I’m 13 and I just completed my PAL and HS requirements this spring. Now my dad is going to take me duck hunting in September, and grouse hunting in late October, and I’m very excited. I’ve been shooting guns for a few years now, but those were all rifles. What’s a good bird shotgun for a young hunter like me?
Congratulations on passing HS and PAL—I’m sure you’re awfully excited to get out into the field. When selecting a shotgun, start by deciding on the gauge. If you can handle it, go with a 12-gauge, as they’re the most versatile and will serve you well for a lifetime if you take care of them. If you’re small in stature, or if you’re recoil-sensitive, you can always go to a 20-gauge. If you do select a 12 gauge, use light loads, which will reduce the recoil considerably.
Now you need to think about action type. I’d recommend you start with a pump-action. They’re dependable and easy to clean, more versatile than a double-barrel and less finicky than a semi-auto. If your dad is concerned about you taking more than one shot at a time, have him remove the plug and replace it with a piece of dowel. That will eliminate any shells being loaded into the magazine.
An all-around pump shotgun, in my estimation, should have a barrel length of 28 inches. Also make sure it has interchangeable chokes.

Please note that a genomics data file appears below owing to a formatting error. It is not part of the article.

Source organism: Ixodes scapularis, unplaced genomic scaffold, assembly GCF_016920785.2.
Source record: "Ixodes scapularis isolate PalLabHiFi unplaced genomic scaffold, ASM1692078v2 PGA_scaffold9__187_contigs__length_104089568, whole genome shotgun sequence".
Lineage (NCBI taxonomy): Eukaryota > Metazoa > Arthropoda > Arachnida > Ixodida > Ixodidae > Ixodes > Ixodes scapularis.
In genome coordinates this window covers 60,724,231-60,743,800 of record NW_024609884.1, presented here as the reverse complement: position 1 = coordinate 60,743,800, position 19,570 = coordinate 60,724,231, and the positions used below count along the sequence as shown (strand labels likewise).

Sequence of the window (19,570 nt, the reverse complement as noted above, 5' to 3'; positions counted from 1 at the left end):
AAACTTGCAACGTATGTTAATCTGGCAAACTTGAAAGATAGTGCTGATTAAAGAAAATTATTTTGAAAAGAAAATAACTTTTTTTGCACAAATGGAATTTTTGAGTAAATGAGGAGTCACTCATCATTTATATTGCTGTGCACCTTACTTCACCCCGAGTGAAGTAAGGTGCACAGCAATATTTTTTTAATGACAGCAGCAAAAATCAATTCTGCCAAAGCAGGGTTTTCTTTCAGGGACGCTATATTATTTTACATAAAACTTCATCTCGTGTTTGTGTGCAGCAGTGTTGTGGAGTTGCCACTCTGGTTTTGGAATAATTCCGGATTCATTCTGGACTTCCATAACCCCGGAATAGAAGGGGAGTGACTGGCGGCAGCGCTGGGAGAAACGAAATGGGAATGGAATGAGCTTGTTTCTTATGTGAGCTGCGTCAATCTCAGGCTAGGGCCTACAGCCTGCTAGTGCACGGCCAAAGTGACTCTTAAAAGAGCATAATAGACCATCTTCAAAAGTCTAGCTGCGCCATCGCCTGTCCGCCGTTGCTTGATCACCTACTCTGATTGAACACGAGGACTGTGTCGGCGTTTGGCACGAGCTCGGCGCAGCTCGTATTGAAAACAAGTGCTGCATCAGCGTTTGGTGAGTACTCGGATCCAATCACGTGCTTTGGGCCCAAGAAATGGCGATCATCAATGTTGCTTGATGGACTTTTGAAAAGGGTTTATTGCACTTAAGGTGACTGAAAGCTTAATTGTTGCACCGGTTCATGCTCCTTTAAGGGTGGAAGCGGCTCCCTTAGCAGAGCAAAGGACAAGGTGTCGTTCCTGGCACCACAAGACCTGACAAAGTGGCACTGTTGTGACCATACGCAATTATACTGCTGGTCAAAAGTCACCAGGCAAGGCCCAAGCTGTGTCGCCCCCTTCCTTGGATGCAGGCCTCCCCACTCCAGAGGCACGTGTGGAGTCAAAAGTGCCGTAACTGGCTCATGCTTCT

In terms of manufacturer, shotguns are all pretty well made these days. What’s more important than who makes it, is finding a gun that fits you well. Handle a few different models in your local gun shop, and you’ll be able to tell which one “feels” best. That’s the one to select. If you’re small, some companies make youth-sized shotguns you might want to consider. The problem with these, is that you tend to outgrow them in just a couple of years.
Whatever firearm you choose, practice with it as much as possible before opening day. Shoot some clay targets if there’s a range nearby, and ensure you’re comfortable with how the safety works, how to load and unload your shotgun, how to take it apart to clean it, and how to change the chokes.
Good luck in the field this fall—I hope you have a wonderful season.